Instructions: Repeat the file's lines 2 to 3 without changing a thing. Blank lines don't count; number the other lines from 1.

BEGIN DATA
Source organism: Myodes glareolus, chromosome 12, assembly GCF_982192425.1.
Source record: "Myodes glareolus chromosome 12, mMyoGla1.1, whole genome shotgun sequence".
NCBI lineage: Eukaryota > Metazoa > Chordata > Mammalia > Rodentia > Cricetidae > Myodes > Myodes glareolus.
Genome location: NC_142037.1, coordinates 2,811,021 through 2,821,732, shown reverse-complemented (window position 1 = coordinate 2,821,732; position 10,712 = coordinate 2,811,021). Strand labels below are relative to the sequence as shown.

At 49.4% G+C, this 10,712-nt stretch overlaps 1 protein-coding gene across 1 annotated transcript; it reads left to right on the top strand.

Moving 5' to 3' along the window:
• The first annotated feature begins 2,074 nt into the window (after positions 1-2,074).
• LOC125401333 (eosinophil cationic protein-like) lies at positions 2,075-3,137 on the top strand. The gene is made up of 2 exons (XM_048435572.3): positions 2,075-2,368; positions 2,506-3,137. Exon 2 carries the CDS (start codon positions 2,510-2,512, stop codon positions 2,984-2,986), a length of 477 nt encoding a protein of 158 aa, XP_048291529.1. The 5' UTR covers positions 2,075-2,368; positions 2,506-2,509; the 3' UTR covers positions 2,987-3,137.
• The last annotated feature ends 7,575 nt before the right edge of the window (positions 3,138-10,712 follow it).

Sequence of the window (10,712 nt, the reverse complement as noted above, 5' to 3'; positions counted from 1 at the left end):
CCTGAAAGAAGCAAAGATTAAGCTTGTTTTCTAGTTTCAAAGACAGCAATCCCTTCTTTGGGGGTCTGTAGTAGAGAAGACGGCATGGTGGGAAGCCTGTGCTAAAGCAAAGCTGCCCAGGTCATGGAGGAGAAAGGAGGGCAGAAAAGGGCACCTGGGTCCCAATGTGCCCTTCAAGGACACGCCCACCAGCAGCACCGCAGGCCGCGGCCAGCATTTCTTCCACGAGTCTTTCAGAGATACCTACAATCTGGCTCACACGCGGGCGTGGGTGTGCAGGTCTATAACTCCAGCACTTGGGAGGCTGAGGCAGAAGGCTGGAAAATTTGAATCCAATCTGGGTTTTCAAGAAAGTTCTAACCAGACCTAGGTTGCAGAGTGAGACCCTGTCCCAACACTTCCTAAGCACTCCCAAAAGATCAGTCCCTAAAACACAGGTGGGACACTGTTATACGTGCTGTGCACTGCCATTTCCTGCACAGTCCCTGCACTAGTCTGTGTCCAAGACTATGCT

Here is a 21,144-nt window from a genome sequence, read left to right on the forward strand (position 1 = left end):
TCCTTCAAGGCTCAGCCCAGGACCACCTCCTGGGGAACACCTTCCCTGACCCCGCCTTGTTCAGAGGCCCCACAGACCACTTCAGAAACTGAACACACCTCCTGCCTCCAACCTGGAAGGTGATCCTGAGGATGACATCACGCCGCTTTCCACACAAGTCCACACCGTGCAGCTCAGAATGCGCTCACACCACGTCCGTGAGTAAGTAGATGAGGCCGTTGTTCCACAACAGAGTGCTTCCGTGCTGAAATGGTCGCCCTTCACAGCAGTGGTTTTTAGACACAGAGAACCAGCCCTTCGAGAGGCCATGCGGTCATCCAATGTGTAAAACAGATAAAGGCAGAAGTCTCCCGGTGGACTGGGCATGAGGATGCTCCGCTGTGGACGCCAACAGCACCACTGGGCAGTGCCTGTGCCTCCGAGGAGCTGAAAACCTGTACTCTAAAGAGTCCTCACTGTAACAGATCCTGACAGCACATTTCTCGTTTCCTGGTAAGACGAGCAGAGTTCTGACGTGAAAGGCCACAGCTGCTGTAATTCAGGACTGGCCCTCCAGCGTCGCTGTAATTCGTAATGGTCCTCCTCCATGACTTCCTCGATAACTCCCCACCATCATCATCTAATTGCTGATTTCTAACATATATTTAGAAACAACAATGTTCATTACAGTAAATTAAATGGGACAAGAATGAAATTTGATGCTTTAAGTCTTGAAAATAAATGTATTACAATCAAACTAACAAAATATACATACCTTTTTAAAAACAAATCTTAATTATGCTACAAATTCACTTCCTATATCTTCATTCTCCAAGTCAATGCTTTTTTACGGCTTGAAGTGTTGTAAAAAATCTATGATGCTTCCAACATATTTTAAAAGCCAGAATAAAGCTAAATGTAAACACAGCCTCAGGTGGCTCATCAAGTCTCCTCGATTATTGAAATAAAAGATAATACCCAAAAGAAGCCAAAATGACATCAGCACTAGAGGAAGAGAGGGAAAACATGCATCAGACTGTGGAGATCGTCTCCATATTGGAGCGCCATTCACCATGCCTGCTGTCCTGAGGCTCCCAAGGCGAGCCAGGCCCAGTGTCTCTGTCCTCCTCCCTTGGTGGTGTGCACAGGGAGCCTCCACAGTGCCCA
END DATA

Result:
Source record: "Myodes glareolus chromosome 12, mMyoGla1.1, whole genome shotgun sequence".
NCBI lineage: Eukaryota > Metazoa > Chordata > Mammalia > Rodentia > Cricetidae > Myodes > Myodes glareolus.